In Literary Life: A Second Memoir, Pulitzer Prize-winning novelist Larry McMurtry is surprisingly modest about his enormously successful life in letters. He calls himself “a minor writer . . . Little of my work in fiction is pedestrian, but, on the other hand, none of it is really great.”
Even so, he sounds occasionally bitter about what he calls “the lack of interest in my books” by the literary establishment. His work is rarely reviewed, he complains, and the reviews he gets aren’t interesting or intelligent.
Whatever his critics think, however, McMurtry’s fans love his novels, a dozen of which have been turned into such highly successful movies as Hud, The Last Picture Show, Terms of Endearment and Lonesome Dove.
McMurtry’s strong point is telling stories, and the “one gift” that led him to a career in fiction, he writes, is “the ability to make up characters that readers connect with."
As book editor of the defunct Houston Post, I found McMurtry to be one of the most interesting authors I ever read or interviewed. Born 73 years ago, he grew up in a house without books near Archer City, destined to be a cattleman like his father. Instead, he became not only a prize-winning novelist and screenwriter but also a dealer and owner of thousands of rare books.
His first memoir, Books, published in 2008, covered his career as a bookseller; his next and final one, according to his publisher, will concentrate on his Hollywood life, including winning an Academy Award for writing the screenplay, with Diana Ossana, for the film, Brokeback Mountain.
Houston, where McMurtry has lived off and on for 17 years, figures prominently in Literary Life. He first lived here as a Rice student, returned later to teach at the private university, and once owned an antiquarian bookstore in the Heights. He has also lived for brief periods in several other Texas cities, including Fort Worth and Austin, but calls Houston “by any measure the most interesting city” in the state.
The outspoken and sometimes prickly McMurtry, however, has nothing but contempt for Archer City, where he lives and works part of each year.
“Simply put, it’s not a nice town,” he writes. The locals are “indifferent” to students in the frequent writing seminars held in the tiny West Texas town, and equally indifferent to his massive bookshop operation there – four large buildings filled with books.
McMurtry is equally critical of The Texas Institute of Letters, an organization whose members include many of the state’s best-known writers. They spend their time “making virtuous pronouncements,” he charges, and “the rest of the time congratulating themselves for obscure feats of one sort or another.”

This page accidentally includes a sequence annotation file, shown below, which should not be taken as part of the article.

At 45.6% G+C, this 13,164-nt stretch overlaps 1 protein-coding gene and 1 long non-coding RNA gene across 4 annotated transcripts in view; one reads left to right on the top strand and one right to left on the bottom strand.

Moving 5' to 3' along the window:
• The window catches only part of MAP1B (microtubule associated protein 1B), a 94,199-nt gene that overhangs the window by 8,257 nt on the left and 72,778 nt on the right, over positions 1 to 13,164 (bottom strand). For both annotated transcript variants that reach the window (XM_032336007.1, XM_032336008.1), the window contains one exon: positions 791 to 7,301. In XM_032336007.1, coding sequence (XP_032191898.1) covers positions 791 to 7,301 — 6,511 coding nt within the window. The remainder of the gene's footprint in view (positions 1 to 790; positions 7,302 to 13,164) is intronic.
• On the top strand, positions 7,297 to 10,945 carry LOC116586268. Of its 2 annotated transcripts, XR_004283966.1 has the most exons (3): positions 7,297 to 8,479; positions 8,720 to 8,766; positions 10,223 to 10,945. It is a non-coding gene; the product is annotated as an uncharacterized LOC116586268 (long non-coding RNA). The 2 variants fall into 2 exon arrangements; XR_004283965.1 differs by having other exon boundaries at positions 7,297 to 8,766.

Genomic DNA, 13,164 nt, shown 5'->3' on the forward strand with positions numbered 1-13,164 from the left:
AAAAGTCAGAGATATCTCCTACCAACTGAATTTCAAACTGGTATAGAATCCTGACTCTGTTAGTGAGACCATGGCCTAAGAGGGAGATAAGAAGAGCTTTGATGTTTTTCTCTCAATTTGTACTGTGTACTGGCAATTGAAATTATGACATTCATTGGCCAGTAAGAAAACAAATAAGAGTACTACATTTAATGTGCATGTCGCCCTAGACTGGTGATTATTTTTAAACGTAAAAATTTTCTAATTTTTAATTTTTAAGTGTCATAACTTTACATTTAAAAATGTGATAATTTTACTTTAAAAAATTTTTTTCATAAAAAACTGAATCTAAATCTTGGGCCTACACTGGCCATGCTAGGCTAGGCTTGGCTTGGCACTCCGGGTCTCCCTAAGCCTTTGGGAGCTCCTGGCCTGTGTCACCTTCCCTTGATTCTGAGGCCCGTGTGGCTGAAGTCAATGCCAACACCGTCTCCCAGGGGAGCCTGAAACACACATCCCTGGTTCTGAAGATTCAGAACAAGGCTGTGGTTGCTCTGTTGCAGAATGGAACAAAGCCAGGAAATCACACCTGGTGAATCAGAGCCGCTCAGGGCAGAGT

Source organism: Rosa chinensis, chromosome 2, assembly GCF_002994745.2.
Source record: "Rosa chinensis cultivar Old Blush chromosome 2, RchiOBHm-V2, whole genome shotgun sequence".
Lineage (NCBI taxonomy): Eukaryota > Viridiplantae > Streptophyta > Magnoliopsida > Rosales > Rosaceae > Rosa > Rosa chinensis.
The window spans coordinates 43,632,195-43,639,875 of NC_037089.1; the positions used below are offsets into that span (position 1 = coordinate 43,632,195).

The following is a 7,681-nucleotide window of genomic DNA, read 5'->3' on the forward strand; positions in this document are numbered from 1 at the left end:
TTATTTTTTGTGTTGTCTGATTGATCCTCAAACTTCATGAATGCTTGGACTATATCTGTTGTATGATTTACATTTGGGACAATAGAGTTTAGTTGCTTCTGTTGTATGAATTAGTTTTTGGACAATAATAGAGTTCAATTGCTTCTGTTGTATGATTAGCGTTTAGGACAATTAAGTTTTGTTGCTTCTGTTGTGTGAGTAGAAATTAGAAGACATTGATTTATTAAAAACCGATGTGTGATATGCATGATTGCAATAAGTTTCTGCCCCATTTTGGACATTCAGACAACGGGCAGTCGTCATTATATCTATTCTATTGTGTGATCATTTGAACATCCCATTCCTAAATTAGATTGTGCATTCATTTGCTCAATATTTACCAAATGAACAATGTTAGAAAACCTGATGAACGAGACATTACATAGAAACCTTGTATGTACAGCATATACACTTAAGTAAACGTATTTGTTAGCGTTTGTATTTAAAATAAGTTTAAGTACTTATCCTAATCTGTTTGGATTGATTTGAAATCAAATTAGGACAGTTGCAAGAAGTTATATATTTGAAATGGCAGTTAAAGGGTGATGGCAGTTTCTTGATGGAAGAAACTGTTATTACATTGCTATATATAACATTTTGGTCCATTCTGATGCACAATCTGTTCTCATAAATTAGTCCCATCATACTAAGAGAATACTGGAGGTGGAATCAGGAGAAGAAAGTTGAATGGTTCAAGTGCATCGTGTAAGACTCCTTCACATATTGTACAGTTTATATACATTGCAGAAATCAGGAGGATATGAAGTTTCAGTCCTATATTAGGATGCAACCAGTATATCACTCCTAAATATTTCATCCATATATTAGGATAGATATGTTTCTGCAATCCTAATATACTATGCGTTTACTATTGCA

There’s lots more of interest here for McMurtry fans, including as much about the books he’s read and been influenced by as about his own work, and his association and assessment of writers ranging from Norman Mailer, Salmon Rushdie and John Updike to fellow Texas author John Graves (“every sentence he’s written is readable”). He also expresses humorous opinions on topics ranging from writers’ conferences (“lots of drinking and as much infidelity as the participants can squeeze in”) to fortune tellers (he’s been to “probably fifty . . . in many cities and several countries”).
McMurtry has never had “writers’ block,” he notes, and still, at age 73, writes five pages a day. The result is some 40 books and numerous screenplays, all of which have been completed while working fulltime as a bookseller.
Some of those books were produced at lightning speed. He churned out The Last Picture Show, about life in a small Texas town in the 1950s, “in about three weeks.” He wrote All My Friends are Going to be Strangers (set in and around Houston) in five weeks and The Desert Rose in an astonishing 22 days.
Literary Life must have also been churned out quickly, and critics will find plenty to complain about. McMurtry repeats a lot of material he covered in his last memoir, Books, and several chapters end abruptly, leaving the reader wondering what happened. He also has a habit of saying “I believe” or “I can’t recall” on matters he should have looked up, and although memoirs usually reveal a lot about the author’s personal life, McMurtry tells us precious little about his.
Despite such complaints, his fans, including me, will be looking forward to his third memoir. Yes, he’s lazy and takes a lot of short cuts. But as Publishers Weekly concluded in its review: “McMurtry’s understated style is charming and deceptively sophisticated” — and he’s such an entertaining writer.